Tungsten Inert Gas (TIG) welding is one of the most popular and efficient welding techniques in use today. It uses a non-consumable tungsten electrode to create an arc that melts the base metal and filler material used to join two metals together. The filler material acts like a glue, bonding the metals together to create a strong and durable joint.

It’s commonly believed that TIG welding was invented during World War II by Russell Meredith in 1939 while working at Northrop Aircraft Corporation, California. However, this isn’t entirely true as TIG welding has its roots dating back over 100 years ago.

The History of Welding

The History of Welding

Welding itself can be traced back thousands of years when ancient civilizations discovered how heating up metal could fuse two pieces together. They would heat up metals using anything from fire pits to bellows made from animal skins or water wheels.

During the Industrial Revolution, innovations were made as new technologies allowed for better equipment. One of these innovations included gas flames being produced through acetylene torches ignited by friction sparks which allowed for more controlled welds.

In 1881, C.L Coffin patented an early form of electric arc welding -the first modern electrical process whereby electricity is passed through an electrode that creates an electrical arc between it and the base metal- which led to increased industrial production within factories across America with lower labor costs than traditional forge methods.

Inventor Max Goldschmidt also developed what he called ‘gas shielded metallization,’ roughly around 1900-1910 using abrasive blasting technology described later on. Argon gas shielding had been known since about 1895 via Englishman Lord Rayleigh who experimented with gases among other things before his life as experimental physicist after early fame solving mathematical problems later contributing key discoveries including sound waves; ironically known for having atrocious handwriting making notation undecipherable even amidst fellow scientists.

Early Development Of TIG Welding

Early Development Of TIG Welding

Without the benefit of modern-day industrial complexes to produce specialized equipment, tungsten electrodes were developed by German metallurgists in the early 1900s such as Dr. Elmar Stotzel and Engelbert Zercon.

Stotzel devised a method for producing pure tungsten filaments used in lightbulb manufacturing which was around 99%+ pure through electrolytic methods while Zercon attempted using Gaseous Electrode-Based Technologies (GEBT) fashioned after such techniques used by German Physicist Walter Schottky during World War I to create vacuum tubes, resulting in argon gas being ionized creating an electrical arc with very high temperatures which would be impossible without gas shielding effects allowing higher melt-in rates.

However, it wasn’t until the late 1920s that welding techniques began incorporating inert gases such as helium and argon. Apparatuses were also developed that could controlthe quantity of gas emitted while welding.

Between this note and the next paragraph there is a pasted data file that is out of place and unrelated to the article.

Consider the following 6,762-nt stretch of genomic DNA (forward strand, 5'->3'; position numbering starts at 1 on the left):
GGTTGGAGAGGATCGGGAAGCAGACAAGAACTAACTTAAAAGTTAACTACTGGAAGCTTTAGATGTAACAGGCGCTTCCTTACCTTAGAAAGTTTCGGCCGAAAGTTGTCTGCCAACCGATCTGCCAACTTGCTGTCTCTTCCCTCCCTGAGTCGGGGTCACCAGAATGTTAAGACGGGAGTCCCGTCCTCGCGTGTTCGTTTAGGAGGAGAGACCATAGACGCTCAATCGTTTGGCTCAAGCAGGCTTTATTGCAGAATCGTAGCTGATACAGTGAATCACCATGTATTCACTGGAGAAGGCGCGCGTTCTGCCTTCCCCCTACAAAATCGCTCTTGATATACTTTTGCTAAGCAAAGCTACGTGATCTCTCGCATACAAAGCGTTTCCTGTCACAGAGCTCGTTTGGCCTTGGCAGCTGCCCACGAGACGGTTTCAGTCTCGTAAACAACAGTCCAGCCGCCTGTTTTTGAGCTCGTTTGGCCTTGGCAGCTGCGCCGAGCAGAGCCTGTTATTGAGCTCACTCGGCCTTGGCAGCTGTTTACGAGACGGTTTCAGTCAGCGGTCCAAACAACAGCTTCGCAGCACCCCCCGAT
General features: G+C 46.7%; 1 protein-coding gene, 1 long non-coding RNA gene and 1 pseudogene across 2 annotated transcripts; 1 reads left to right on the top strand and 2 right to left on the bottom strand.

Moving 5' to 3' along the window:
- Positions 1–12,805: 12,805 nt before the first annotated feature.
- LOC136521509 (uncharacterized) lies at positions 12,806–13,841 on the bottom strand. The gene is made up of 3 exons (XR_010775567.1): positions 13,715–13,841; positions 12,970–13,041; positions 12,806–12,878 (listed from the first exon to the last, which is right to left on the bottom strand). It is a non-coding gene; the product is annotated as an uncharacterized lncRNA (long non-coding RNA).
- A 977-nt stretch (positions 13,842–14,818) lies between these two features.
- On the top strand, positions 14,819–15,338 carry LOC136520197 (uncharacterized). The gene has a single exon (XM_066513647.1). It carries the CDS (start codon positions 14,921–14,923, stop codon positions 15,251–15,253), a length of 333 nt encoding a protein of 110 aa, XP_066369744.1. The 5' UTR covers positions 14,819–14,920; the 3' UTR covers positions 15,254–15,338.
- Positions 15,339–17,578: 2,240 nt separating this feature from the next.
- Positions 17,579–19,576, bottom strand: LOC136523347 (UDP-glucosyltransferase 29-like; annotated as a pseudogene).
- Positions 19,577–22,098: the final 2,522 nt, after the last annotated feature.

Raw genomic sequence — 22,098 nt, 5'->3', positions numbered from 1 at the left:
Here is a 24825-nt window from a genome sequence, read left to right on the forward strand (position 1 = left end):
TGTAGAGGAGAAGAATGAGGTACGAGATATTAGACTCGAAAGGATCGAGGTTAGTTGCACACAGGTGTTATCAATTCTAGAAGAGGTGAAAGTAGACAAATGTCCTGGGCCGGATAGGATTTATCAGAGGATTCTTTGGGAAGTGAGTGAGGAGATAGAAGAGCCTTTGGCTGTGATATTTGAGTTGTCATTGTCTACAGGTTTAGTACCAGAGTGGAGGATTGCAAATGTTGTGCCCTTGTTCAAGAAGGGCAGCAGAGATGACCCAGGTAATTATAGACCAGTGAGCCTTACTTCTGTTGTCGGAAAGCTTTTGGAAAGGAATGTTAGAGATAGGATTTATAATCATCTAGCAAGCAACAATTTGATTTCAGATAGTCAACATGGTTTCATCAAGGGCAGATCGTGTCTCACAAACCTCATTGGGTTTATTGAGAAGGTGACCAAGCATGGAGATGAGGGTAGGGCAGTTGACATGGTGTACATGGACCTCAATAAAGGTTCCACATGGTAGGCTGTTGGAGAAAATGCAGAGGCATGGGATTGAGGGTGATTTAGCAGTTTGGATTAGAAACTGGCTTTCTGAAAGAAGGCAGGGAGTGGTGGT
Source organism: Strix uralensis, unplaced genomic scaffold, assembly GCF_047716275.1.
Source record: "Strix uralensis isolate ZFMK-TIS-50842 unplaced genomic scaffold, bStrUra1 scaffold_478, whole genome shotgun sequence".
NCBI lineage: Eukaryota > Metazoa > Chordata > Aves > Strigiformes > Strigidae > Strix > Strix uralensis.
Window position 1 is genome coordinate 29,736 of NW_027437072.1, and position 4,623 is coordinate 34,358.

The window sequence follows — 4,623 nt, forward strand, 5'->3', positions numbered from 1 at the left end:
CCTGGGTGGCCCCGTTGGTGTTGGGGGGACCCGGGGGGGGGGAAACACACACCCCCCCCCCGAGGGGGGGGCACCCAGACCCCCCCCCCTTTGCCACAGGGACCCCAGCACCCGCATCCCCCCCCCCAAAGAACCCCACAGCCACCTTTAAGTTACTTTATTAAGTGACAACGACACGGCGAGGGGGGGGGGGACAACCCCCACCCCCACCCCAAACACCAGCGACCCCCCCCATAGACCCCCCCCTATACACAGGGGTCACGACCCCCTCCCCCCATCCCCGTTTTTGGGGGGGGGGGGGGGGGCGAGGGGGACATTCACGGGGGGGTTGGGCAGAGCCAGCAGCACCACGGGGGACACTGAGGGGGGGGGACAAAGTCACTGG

In fact, Russian physicist P.B Lazarus experimented with Helium at Harvard University at this time later developing a semi-continuous thermionic emitter method applied against electric arcs later on.
Then,in The U.S during this time,C.L.Coffin held patents for two decades between his arc patent in 1898;and his current patent filed on June 30th1904 covering Thermo-Electric Arc Method (“Red” Carbon Electrodes),with continuous development seeking better quality lasting years after its filing

The Invention of TIG Welding

It was American inventor Jessie Coffin who’s credited with inventing modern-day TIG welding which he called “Heliarc,”a combination of the words helion (another name for hydrogen from Ancient Greek meaning sunlight) and arc ‘.At first,Jessie searched for ways to maximize penetration depth so initial versions lacked good control over welds due thinner temperature inputs.

Later year around 1934, helium was replaced with argon because of its higher density and better arc stability.In fact, Helium having been experimented with by Russian physicist P.B Lazarus in Harvard University and sold commercially alongside oxygen cutting equipment by Union Carbide Corp along their patented “Pressure Jet” process finally succumbed to economic reasons sooner than helium;forcing increase usage of it thereby improving developmental progress.

In 1940,Jessie Coffin sold the rights for Heliarc to Union Carbide Corporation, which later acquired Welding Service Company which Jesse founded,allowing researchers onsite access immediately afterwards allowing immense utility.

Immediate Advantages Of TIG

Tungsten Inert Gas welding technique offered several advantages over previously existing types including deeper weld penetration while producing less smoke;and also the ability to weld a wide array of metals together such as stainless steel,magnesium alloys,and aluminum being popular choices among others.

The technique nowadays is used widely across numerous applications from construction workers to those creating high-end tanks for industrial standards.

Conclusion

Tungsten Inert Gas welding has an interesting history,it had its roots dating back more than a century and went through years-long development. American inventor Jessie Coffin’s invention of modern-day TIG welding revolutionised industrial manufacturing capabilities—the technology made possible more efficient techniques such as cleaner welds with highest quality possible paving way for future advancements like Electron Beam Welding (EBW) .

Regardless,TIG welding became firmly established in industries within days after inception providing what was at that time unmatched levels precision shared across an ever expanding global market until present day- becoming amongst most common types used today!